Boosting female sexuality

Women Start Your Engines

“How about some good news for female sexuality?”

That question comes from an HSI member named Phyllis who is just one of many women who are tired of men getting all the attention when it comes to sexual health. Phyllis writes:

“Where are the articles that offer info and solutions for women that need a boost in their libido, strength and power? It seems you send 10 articles for men and none for women.”

I admit this field tends to be lopsided toward the guys. But today’s e-Alert will level the field with some “info and solutions” for Phyllis and other women who would like to enjoy a more satisfying sex life.
Acronym alert

Many women may not even realize that they suffer from HSDD; hypoactive sexual desire disorder. That’s right: It’s not just low libido anymore, it’s HSDD. And when the medical mainstream identifies something as a “disorder” and assigns it an acronym, you can be sure of one thing: A drug company has developed a treatment.

When women reach menopause, their testosterone levels may drop by as much as 50 percent. And anyone who’s surprised that testosterone plays a role in female sexuality may be doubly surprised to find that testosterone is the hormone primarily responsible for prompting an active libido in women.

So, what’s the simple solution to treating HSDD? A testosterone patch! Just slap it on and it delivers a controlled dose of testosterone. It doesn’t work quickly, but for those who find it effective, sexual drive eventually increases and then you take it from there.

At this point, the patch has only been tested on women who have undergone hysterectomies, but research is now in progress to test the patch on menopausal women whose ovaries are intact. Procter & Gamble (the makers of Intrinsa, the first commercial patch) are on track to get FDA approval sometime next year. So when this product hits the market, the long-term side effects will still be unknown.

Let’s think about this. Testosterone is a hormone. And the patch replaces the deficient hormone. So what we’re talking about is a form of – all together now – hormone replacement therapy (HRT). And what happened when millions of women took that OTHER HRT for years and years? They increased their risk of breast cancer, heart disease and stroke.

So far, there’s no evidence that the testosterone patch has any adverse side effects, (although testosterone replacement therapy has been shown to elevate prostate cancer risk in men). But we’ve still got a long way to go with this new therapy. And based on the adverse effects we’ve seen with combined estrogen and progestin therapy, would anyone be willing to bet the farm that the testosterone patch is completely safe?

Back to the garden

By now Phyllis may be despairing. If the patch – which isn’t even available yet – may present potential dangers, what’s a girl to do?

Fortunately, there are a number of botanicals that have been shown to enhance sexual drive and enjoyment by helping to maintain balanced hormone levels, including testosterone. For instance, saw palmetto (commonly used to promote prostate health) has been prescribed for centuries as a sexual stimulant for both women and men. The ancient Mayans used an herb called damiana to energize sexual vitality. Siberian ginseng has long had a reputation for arousing sexuality and enhancing stamina in women. And the herb Nettle has been used as an aphrodisiac for centuries.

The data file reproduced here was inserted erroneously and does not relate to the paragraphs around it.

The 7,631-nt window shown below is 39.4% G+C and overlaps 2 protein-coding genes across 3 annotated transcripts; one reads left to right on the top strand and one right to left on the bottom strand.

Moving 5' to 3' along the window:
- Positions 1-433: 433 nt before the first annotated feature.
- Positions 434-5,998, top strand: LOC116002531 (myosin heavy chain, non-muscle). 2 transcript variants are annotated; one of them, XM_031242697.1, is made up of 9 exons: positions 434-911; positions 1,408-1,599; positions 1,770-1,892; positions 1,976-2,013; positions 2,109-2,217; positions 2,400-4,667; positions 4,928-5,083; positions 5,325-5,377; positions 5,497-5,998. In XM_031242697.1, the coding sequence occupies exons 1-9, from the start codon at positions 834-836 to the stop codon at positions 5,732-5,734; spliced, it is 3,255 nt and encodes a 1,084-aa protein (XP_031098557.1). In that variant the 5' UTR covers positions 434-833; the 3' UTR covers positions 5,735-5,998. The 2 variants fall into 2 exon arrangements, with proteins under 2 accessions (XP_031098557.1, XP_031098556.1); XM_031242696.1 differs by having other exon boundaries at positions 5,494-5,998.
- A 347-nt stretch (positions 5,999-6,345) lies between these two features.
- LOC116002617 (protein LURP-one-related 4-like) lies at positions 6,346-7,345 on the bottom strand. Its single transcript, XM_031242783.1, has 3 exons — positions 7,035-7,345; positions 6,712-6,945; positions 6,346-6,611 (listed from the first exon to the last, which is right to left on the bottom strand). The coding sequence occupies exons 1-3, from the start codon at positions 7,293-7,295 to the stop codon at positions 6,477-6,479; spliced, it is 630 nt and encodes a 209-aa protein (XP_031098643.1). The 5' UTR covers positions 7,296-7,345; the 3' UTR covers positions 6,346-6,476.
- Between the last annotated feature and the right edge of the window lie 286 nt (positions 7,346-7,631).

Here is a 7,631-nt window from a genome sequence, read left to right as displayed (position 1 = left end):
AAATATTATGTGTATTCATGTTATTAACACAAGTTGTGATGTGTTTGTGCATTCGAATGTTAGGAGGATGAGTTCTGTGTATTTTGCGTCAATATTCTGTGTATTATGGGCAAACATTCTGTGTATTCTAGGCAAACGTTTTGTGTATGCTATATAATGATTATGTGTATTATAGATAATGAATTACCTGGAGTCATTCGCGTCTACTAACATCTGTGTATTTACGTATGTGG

All of these botanicals are available through Internet sources or at most health food stores. They can also be found in a unique formulation called DesireXX, developed for NorthStar Nutritionals. You can use this link to find out more about the ways DesireXX naturally enhances sexual pleasure:
http://www.agora-inc.com/reports/650SDSR/W650E538/home.cfm

Feeling the heat

For those who aren’t experiencing the hormonal imbalance of menopause, but still need some oomph in their sex drive, a botanical from the Amazon might provide a jumpstart.

Last year I told you about clavo huasca, a vine that grows wild in the Amazon rainforest and is traditionally used as a treatment for frigidity. Leslie Taylor, an HSI Panelist and board-certified naturopath who has spent years investigating herbal medications with shamans throughout Peru, used the vine bark to formulate a highly concentrated extract, which she named, naturally enough, Clavo Huasca.

When Ms. Taylor provided HSI with a supply of Clavo Huasca, we conducted a trial with 38 volunteers, all over 50 years of age, who had no known hormonal imbalance. Clavo has been shown to have little effect on women with low libido due to hormonal imbalance.

Each of the subjects used Clavo Huasca for one month, while keeping a journal and submitting weekly reports. The final responses were split right down the middle: 19 women experienced no changes, while 19 reported benefits. In the latter group, six said the benefits were slight, while 13 felt the formula significantly improved their sexual relations.

Aside from the sexual benefits, a number of women reported that even when they didn’t experience a change in libido, they slept better, had a better attitude, and felt more energetic. And among all 38 women, none reported any adverse side effects.

For more information about Clavo Huasca, you can visit the web site for Raintree Nutrition, Inc., at rain-tree.com.

And if you do decide to try either Clavo or DesireXX, I’d be very interested to hear about your experiences, so please write and tell all. (Well leave SOME to the imagination.)

To Your Good Health,

Jenny Thompson

Health Sciences Institute
Sources:
“Testosterone Patch Boosts Sex Drive in Women Without Ovaries” Health Scout, 5/4/04, healthscout.com
“New Clinical Trial Explores Patch to Improve Sexual Desire” University of California, San Diego, Health Sciences News, health.ucsd.edu